Obama’s Decision to Block Arctic Offshore Energy Development Called a ‘Body Blow' for Native Communities

By Penny Starr | November 22, 2016 | 4:30am EST
The administration's decision on Arctic oil and gas development has brought a mixed response. (AP Photo, File)

(CNSNews.com) – President Obama’s Interior Department announced last week that no offshore leases for oil and gas development in Alaska will be granted for a five-year period, prompting criticism that the decision could have a detrimental effect on local communities.

Lucas Frances, a spokesperson for the Arctic Energy Center (AEC), called the decision a “body blow” for the communities.

“Today’s announcement is a body blow for the Native communities, businesses, elected officials, military experts and other Alaskans who repeatedly have pleaded with the White House to allow offshore energy development in the Arctic,” he said in statement after the decision was announced on Friday.

“Having been told that local views would take priority, they have now seen that the exact opposite is true and their wishes have been ignored in the name of legacy-building,” he said.

“As a result of this decision, people across Alaska will be looking to the Trump administration to quickly tear up the lease plan and implement an entirely new schedule, which includes the Arctic and helps secure the state’s future.”

“The Obama administration’s decision to close America’s Arctic to energy development is a kick in the gut to Alaskans,” the Arctic Coalition, a group of 21 Alaskan and national business, industry, educational and labor organizations, said in a statement.

“Despite repeatedly claiming that local views should take priority in the final decision, the White House has chosen to ignore the clear majority of Alaska Natives, Labor, industry, and Alaska’s diverse community that have called for the Arctic to be included in the plan.”

Jack Gerard, CEO of the American Petroleum Institute, a national oil and gas trade association, said the decision would weaken U.S. energy security.

“Today’s announcement is a short-sighted decision that ignores America’s long-term energy security needs,” Gerard said. “Our national energy security depends on our ability to produce oil and natural gas here in the U.S. and this decision could very well increase the cost of energy for American consumers and close the door on creating new jobs and new investments for years.”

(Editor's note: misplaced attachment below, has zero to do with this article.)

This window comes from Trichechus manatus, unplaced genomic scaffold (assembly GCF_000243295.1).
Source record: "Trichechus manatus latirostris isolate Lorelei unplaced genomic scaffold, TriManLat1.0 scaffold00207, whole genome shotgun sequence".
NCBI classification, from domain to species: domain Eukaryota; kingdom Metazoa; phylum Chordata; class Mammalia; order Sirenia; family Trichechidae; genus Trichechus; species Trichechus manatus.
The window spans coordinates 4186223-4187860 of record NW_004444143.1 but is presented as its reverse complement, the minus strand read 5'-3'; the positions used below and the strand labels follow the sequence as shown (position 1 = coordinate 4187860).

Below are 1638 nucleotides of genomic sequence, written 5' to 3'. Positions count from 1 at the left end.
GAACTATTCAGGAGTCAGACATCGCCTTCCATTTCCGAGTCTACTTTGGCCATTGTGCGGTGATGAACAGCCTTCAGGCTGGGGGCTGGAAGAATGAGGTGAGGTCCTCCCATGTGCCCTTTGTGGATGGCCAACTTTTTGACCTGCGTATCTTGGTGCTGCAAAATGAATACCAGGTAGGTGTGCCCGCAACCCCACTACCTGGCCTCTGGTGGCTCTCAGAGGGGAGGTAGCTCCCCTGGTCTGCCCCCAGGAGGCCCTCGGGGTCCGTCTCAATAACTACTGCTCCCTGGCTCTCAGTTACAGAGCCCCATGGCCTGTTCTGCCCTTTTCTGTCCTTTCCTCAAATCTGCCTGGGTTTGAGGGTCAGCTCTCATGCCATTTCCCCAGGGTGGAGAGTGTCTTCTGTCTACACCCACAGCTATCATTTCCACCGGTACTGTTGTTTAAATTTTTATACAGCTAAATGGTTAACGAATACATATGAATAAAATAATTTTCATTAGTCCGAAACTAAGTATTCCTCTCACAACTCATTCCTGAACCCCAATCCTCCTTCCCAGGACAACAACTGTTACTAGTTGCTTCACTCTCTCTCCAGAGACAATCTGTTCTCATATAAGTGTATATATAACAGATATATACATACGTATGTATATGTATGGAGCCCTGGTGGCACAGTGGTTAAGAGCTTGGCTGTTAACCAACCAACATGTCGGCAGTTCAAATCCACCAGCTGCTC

The API, too, expressed hope that the Trump administration would reverse the decision.

Environmentalists praised Obama, however.

“The Obama administration took bold action today, announcing it will exclude the Arctic Ocean from its oil and gas leasing program for the next five years,” the activist group EarthJustice said in a commentary published in the Arctic Journal. “This decision builds on its earlier move to exclude the Atlantic coast from leasing.”

“The Arctic is ground zero for the devastating impacts of climate change, warming at twice the rate of the rest of the planet – sea ice is declining, permafrost is melting, and coastlines are eroding,” the commentary said. “And along the Atlantic coast, residents and businesses rely on healthy oceans for their way of life.  

“Oil spills and sea-level rise would devastate these coastlines and all that depends on them,” the article said. “There is no reason – ever – to expand drilling in our publicly owned waters.”

In a joint press release, Department of the Interior Secretary Sally Jewell and Bureau of Ocean Energy Management Director Abigail Hopper defended the move.

“Given the unique and challenging Arctic environment and industry’s declining interest in the area, forgoing lease sales in the Arctic is the right path forward, said Jewell. 

“The plan was informed by robust stakeholder engagement and the best available science,” said Hopper. “The proposal makes available more than 70% of the economically recoverable resources, which is ample opportunity for oil and gas development to meet the nation’s energy needs.”

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